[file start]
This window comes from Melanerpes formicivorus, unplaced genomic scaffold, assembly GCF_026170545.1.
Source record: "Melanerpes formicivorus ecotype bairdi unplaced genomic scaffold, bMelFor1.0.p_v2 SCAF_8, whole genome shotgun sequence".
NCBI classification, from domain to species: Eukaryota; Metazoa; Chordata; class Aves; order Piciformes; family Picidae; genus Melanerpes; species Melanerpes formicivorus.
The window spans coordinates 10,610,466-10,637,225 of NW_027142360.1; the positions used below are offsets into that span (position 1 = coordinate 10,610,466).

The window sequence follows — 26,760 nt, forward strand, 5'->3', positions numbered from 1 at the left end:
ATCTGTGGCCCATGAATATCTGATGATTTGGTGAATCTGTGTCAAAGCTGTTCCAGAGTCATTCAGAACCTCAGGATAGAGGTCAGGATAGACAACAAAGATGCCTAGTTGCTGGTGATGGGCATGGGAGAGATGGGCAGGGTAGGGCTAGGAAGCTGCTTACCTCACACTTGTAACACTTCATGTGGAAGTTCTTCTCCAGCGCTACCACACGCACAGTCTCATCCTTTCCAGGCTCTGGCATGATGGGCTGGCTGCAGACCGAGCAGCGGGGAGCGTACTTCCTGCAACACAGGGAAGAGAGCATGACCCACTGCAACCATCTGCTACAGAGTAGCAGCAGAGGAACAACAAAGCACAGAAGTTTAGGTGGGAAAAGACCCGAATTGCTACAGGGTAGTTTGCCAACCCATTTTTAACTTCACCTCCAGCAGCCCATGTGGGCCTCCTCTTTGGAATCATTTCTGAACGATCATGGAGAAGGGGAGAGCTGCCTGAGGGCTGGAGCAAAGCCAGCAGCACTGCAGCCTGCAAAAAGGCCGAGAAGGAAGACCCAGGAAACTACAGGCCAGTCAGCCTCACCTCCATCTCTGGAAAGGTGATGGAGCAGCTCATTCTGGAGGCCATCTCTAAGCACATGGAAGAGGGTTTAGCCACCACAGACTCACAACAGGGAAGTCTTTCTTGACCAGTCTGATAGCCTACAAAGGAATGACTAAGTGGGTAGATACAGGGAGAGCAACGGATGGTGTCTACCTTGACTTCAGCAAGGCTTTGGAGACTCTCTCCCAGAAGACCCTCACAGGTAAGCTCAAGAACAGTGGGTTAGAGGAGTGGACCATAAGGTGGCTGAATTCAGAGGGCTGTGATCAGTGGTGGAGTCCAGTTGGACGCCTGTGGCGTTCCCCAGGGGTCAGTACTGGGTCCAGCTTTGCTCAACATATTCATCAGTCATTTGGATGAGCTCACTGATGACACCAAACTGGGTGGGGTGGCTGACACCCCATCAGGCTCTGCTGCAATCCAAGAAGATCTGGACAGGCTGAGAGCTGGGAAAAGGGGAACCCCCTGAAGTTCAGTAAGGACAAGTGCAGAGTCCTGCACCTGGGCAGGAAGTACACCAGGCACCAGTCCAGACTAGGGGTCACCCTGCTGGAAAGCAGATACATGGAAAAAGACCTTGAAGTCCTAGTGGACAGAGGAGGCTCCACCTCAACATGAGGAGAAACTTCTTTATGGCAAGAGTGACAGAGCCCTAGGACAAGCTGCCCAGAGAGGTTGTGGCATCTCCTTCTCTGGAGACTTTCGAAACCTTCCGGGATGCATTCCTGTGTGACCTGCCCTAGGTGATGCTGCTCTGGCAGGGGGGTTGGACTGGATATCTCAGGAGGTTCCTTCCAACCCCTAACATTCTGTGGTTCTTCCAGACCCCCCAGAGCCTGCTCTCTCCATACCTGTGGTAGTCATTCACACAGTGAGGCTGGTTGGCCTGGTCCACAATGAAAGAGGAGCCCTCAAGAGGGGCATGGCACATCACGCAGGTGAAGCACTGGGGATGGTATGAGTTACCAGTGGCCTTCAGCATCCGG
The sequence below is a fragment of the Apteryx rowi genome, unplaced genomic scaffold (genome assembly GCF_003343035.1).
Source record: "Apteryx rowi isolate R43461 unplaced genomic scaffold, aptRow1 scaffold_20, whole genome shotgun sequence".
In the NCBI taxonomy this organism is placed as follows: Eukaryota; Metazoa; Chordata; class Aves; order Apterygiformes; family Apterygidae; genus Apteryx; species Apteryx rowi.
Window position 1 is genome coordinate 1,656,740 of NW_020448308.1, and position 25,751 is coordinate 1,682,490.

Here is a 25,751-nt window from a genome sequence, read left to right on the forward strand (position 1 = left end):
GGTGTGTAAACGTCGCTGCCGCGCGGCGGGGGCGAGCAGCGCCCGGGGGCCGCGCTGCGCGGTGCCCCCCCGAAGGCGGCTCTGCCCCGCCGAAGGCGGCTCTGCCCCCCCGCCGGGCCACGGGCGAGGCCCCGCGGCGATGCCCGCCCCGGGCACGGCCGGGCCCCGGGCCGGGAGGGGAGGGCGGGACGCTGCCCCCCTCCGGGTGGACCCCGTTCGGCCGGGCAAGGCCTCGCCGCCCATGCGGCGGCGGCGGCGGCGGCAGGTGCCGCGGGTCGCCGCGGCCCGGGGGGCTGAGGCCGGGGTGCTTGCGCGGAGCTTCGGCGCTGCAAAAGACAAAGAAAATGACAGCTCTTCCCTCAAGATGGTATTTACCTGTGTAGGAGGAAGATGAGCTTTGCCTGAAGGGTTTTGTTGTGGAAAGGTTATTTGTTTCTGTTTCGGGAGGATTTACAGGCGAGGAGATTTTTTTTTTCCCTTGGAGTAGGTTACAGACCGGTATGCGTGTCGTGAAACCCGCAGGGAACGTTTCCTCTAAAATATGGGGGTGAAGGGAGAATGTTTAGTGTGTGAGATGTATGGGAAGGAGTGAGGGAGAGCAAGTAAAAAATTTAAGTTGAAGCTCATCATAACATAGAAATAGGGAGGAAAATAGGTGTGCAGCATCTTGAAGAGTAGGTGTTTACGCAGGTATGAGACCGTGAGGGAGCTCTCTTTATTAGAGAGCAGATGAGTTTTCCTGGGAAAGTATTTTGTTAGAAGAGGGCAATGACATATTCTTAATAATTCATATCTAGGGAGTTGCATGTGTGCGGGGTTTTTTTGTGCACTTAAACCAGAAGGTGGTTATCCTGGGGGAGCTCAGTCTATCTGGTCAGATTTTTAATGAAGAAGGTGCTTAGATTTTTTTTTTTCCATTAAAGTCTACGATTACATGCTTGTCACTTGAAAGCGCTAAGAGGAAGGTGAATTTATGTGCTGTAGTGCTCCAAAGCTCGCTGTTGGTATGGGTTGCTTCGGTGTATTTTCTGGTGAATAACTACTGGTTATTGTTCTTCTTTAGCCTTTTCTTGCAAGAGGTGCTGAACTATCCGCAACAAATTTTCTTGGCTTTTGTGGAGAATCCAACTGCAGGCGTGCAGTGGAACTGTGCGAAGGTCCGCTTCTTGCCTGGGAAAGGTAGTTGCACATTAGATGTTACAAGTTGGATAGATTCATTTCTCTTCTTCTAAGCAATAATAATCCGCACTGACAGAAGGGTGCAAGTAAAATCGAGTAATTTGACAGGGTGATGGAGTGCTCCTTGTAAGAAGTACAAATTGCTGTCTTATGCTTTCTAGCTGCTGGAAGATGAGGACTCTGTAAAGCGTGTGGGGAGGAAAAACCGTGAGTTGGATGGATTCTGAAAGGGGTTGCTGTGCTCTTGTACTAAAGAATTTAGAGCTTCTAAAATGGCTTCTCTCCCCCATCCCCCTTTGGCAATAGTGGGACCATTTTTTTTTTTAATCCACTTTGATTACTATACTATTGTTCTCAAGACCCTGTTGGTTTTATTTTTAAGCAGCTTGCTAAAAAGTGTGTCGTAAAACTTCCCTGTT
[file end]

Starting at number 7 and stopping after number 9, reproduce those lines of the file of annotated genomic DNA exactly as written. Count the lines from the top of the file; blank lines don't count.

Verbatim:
The sequence below is a fragment of the Apteryx rowi genome, unplaced genomic scaffold (genome assembly GCF_003343035.1).
Source record: "Apteryx rowi isolate R43461 unplaced genomic scaffold, aptRow1 scaffold_20, whole genome shotgun sequence".
In the NCBI taxonomy this organism is placed as follows: Eukaryota; Metazoa; Chordata; class Aves; order Apterygiformes; family Apterygidae; genus Apteryx; species Apteryx rowi.